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    COMPONENTS Military Aircraft – Commercial Aircraft – Space Controls – Defense Controls – Industrial – Energy / Marine – Medical PRODUCTS MAJOR SECTORS Energy / Marine : Motion Technology: Military and Commercial Aircraft: • Remotely Operated Vehicles (ROV) – • Electro-optic / infrared sensors and slip rings, fiber optic rotary joints, • Slip ring assemblies – electromechanical gimbaled systems – brush and brushless multiplexers and media converters devices that allow the transfer of power and broadband data signals from a stationary to DC motors, air movers, slip rings, resolvers, • Subsea imaging – acoustic sensors, sonars a rotating structure RVDTs, integrated assemblies, Ethernet and video cameras switches • Floating Production, Storage and Offloading • Brush and brushless DC torque and servomotors • Secondary flight controls, primary flight (FPSO) – explosion-proof slip rings controls for UAVs and target drones – Medical: • High-performance fractional horsepower electromechanical servo and utility • Sleep disorder devices, critical care brush and brushless DC motors and drives actuators ventilators and portable oxygen concentrators – • Linear servomotors • Aircraft servos and instruments – brush and brushless DC motors and blowers • Position sensors – resolver, synchro and brushless DC motors, LED and analog RVDT • Medical imaging – slip rings, fiber optic instruments rotary joints • Servo and utility actuators – rotary and linear • Communication networking – Ethernet • Medical and laboratory centrifuges – • Fluid rotary unions switches, media converters brushless motors, slip rings • Solenoids Space Controls: • Integrated electromechanical mechanisms, • Solar array drive assemblies – slip rings, COMPETITIVE ADVANTAGES single and dual axis gimbals motors, resolvers, integrated and • Air moving systems build-to-print mechanisms • Market leader in slip rings and fractional horsepower brushless DC motors • Aircraft displays and avionic instruments Defense Controls: • Strong engineering and manufacturing • Alternators • Armored vehicle and pedestal turrets – capability with a reputation for highly • SmartMotor™ integrated servo systems and slip rings, resolvers and air moving reliable, technically differentiated products linear actuators • Radar – servo and utility actuators and • Multi-component and system level engineering Fiber Optics and Communications: integrated electro-mechanical solutions knowledge and applications support • Fiber optic rotary joints, fiber optic Industrial: • Extensive material science and analytical multiplexers, transmitters and receivers • Video security and surveillance equipment capability • Fiber optic modems, Ethernet switches, – slip rings • Market leader in marine marketplace for media converters, tactical connectors and • Robotics and material handling – brush, rotary power and data transfer cable assemblies brushless and linear motors and slip rings • Integration of components into sub-systems • Subsea acoustic sensors and sonars; • Telecommunications and computer providing higher value, higher level solutions navigation and control systems equipment cooling – air moving COMPETITORS Slip Rings: • Stemmann, Schleifring, Aeroflex Airflyte Commercial Motors: • Danaher Motion, Allied Motion, Ametek Military Motors: 6 1 • Danaher Motion, Woodward MPC, Axsys Actuators: • Smiths, Woodward MPC, Kearfott Air Moving: • EBM 2 5 1 Military Aircraft $ 96M 3 2 Commercial Aircraft 29M 3 Space and Defense 62M 4 4 Industrial 79M 5 Energy /Marine 82M 6 Medical 67M _______________________________________ 2013 TOTAL $ 415M 20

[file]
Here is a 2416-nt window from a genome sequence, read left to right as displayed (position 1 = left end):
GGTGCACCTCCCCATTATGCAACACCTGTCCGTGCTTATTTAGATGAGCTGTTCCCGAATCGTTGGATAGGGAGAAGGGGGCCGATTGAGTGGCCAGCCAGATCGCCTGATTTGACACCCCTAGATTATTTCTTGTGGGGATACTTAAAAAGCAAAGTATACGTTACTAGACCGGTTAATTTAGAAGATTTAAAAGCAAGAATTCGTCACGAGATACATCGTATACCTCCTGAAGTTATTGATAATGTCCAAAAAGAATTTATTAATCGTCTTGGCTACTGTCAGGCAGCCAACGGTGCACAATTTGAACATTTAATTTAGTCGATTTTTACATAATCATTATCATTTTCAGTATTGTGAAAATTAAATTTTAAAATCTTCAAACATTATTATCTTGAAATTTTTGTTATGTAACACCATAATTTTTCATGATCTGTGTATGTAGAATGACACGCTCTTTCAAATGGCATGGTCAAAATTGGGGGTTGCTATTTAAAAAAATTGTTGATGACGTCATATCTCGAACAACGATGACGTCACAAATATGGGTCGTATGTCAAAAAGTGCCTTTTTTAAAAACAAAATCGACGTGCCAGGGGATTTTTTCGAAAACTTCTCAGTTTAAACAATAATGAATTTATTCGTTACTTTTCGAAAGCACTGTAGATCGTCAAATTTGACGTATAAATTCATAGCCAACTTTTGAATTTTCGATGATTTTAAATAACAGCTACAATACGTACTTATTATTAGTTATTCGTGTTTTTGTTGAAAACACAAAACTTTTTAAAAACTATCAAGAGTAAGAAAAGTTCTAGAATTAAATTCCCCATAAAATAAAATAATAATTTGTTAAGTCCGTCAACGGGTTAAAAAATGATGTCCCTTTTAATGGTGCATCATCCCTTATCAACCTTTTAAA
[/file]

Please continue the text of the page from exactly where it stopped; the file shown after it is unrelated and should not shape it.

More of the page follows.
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    M1A2 Abrams Tank CV-22 Osprey Courtesy of U.S. Army / Pfc. Paige Pendleton, 1st BCT, 1st Cavalry Courtesy of U.S. Air Force / Staff Sgt. Markus Maier Common Remotely Operated Weapon Station, M153 PROTECTOR NASA Tracking and Data Relay Satellite (TDRS) Courtesy of Kongsberg Courtesy of Boeing Company Pharmaceutical Processing Automation Courtesy of JG Photography / Alamy Sleep and Respiratory Care Boeing 787- 8, Flight Critical Motion Control Solutions Courtesy of Claudio Luna 21